An Independent Voice That Advocates For The Classroom Educator Without The Corrupting Politics Tied To Our Union And DOE Leadership.
Sunday, August 25, 2019
Will The ATR Pool Change?
It's another year and while Chancellor Richard Carranza has made some administrative changes at the DOE, he has made no real changes when it comes to the ATR pool. The DOE has tried to encourage principals to hire ATRs but since most ATRs are older and in the higher salary range, averaging over $98,000 annually, schools do not want to take on the hefty salaries associated with the ATRs.
Sure, the DOE has tried to set up an ATR hiring program like paying for the ATR's salary the first year, one half their salary the second year, and one quarter their salary the third year. However, principals are not stupid and realizes that by the fourth year the school would be responsible for the full salary of the hired ATR.
Moreover, the DOE told principals that if they hired sn ATR to permanently fill a vacancy and they achieve an effective rating, they must hire the ATR,. However, there is a loophole wide enough to drive a truck through if a savvy Principal knows how to manipulate the system and many do. The loophole would allow the school to refuse to permanently hire the ATR and hire a cheaper alternative.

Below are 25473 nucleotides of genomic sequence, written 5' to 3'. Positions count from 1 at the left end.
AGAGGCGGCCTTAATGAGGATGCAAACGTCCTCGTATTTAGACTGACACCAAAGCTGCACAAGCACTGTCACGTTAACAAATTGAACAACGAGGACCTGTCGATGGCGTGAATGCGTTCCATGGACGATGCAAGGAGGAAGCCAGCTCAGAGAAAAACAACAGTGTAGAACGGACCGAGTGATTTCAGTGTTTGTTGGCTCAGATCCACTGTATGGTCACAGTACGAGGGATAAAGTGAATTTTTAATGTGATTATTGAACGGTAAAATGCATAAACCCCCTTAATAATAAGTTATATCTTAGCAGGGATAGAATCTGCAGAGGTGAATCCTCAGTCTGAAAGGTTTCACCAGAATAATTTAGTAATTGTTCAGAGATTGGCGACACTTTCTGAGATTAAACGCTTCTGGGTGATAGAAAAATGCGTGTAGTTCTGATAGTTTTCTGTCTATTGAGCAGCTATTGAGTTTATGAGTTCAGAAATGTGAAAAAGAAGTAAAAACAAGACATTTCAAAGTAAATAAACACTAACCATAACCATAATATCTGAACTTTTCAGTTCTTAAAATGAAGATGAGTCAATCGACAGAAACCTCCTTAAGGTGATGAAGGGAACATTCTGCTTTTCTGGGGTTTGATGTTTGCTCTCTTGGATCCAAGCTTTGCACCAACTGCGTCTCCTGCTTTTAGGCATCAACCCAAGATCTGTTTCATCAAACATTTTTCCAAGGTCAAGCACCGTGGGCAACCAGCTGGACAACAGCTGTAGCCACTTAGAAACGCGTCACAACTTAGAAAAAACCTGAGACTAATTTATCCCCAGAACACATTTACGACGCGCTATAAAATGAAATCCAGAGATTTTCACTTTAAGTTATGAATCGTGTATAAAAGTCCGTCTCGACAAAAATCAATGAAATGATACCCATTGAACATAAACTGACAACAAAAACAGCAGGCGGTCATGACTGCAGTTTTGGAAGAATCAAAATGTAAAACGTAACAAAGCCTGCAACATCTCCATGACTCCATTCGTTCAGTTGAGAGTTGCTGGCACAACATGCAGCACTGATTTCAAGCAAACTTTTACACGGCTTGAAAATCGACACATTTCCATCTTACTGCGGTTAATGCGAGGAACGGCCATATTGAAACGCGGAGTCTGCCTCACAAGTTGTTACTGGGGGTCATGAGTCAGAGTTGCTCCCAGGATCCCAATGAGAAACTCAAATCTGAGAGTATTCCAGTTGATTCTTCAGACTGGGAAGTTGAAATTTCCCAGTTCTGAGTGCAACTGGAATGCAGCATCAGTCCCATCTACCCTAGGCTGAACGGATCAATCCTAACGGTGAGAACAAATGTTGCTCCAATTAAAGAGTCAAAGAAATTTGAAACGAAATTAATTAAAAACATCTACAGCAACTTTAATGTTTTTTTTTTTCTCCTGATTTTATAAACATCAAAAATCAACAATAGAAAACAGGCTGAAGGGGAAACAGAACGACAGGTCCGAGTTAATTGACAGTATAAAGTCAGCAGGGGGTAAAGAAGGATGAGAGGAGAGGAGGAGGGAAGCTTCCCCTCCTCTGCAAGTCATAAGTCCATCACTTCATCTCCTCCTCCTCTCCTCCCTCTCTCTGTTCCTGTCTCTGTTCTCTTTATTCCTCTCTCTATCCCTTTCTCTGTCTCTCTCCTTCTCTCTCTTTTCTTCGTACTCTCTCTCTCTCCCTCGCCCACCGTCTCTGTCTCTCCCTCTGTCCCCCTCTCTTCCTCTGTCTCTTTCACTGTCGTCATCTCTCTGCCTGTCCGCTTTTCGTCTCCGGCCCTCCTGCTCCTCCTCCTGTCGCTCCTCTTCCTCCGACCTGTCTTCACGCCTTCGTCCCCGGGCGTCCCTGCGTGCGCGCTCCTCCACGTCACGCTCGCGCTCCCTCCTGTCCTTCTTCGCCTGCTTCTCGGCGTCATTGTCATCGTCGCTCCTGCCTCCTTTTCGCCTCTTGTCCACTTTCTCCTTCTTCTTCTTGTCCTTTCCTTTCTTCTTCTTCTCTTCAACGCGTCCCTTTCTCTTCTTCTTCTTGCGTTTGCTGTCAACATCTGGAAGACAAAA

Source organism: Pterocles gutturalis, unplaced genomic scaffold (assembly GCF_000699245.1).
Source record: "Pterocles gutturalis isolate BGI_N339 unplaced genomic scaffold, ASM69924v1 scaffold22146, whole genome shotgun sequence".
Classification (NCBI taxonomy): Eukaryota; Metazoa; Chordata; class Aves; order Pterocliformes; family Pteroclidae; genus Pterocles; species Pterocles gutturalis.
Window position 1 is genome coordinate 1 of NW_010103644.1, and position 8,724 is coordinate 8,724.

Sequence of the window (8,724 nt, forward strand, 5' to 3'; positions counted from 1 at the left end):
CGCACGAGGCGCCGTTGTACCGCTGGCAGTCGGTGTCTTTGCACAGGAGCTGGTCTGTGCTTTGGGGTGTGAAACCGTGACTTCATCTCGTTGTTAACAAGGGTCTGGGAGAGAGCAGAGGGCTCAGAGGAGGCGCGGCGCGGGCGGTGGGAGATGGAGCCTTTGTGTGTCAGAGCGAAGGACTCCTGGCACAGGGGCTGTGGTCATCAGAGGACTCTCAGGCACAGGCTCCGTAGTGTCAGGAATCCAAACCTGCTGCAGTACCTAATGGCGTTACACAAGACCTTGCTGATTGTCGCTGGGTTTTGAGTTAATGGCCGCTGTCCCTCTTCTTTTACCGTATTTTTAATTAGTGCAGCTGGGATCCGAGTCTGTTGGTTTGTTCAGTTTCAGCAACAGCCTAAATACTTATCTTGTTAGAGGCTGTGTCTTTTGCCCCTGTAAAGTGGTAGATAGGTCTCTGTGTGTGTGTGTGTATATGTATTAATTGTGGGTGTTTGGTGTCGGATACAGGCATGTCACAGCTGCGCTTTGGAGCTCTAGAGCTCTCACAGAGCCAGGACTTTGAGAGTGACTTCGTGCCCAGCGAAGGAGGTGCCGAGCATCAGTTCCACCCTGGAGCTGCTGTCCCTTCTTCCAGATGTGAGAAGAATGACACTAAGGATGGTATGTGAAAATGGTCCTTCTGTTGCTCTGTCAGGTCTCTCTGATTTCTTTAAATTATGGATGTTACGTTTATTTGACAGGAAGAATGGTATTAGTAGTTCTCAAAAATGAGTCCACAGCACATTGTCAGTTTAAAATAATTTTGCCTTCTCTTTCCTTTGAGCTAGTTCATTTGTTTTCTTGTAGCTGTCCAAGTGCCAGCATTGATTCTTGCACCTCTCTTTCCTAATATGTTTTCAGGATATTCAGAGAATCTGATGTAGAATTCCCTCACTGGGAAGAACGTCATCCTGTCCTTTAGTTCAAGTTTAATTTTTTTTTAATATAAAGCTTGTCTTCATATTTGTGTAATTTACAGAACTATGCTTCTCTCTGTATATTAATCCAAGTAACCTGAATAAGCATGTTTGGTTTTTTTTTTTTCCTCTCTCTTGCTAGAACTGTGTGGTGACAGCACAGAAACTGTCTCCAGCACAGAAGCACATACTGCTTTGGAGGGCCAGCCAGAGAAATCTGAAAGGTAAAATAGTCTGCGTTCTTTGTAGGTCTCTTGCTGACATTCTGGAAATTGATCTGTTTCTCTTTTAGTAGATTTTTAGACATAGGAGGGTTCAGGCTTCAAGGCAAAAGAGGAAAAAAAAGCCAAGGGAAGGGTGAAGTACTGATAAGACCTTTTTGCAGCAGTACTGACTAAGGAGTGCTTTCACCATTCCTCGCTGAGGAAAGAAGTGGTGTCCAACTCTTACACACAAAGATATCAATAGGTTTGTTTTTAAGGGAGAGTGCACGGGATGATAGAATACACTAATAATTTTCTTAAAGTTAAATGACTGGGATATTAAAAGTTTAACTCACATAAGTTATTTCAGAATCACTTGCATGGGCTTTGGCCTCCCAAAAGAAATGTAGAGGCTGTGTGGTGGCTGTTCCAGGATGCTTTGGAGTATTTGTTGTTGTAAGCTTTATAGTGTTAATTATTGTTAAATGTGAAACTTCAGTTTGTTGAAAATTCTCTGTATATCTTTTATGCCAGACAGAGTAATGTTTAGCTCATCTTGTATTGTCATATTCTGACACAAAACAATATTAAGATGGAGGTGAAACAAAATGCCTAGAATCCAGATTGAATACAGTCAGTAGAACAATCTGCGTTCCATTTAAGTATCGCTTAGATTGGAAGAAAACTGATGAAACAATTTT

The DOE got so desperate in trying to reduce the ATR pool that every other year they offer ATRs $50,000 to resign or retire but only 170 ATRs took the offer and those ATRs who take the DOE incentive are probably resigning or retiring anyway. With more schools closing or downsizing and teachers who win their 3020-a hearings the ATRs are replaced by others.
One small change is that the DOE will no longer use the $2,000 fine or 30 day suspension limit to automatically put the educator in the ATR pool. .Teachers, unless they are considered a threat to students, will be sent back to their school, regardless of their or the Principal's wishes. This change is expected to help reduce the ATR pool. In addition, there will no longer be field supervisors who evaluate ATRs but the school principals will evaluate the ATRs
The result is that the ATR pool has remained relatively stable of around 1,200 over the last few years, despite the above DOE programs and the incentives.
Until the school-based fair student funding is changed and the DOE penalizes principals who refuse to hire ATRs, nothing will change and that includes the ATR pool,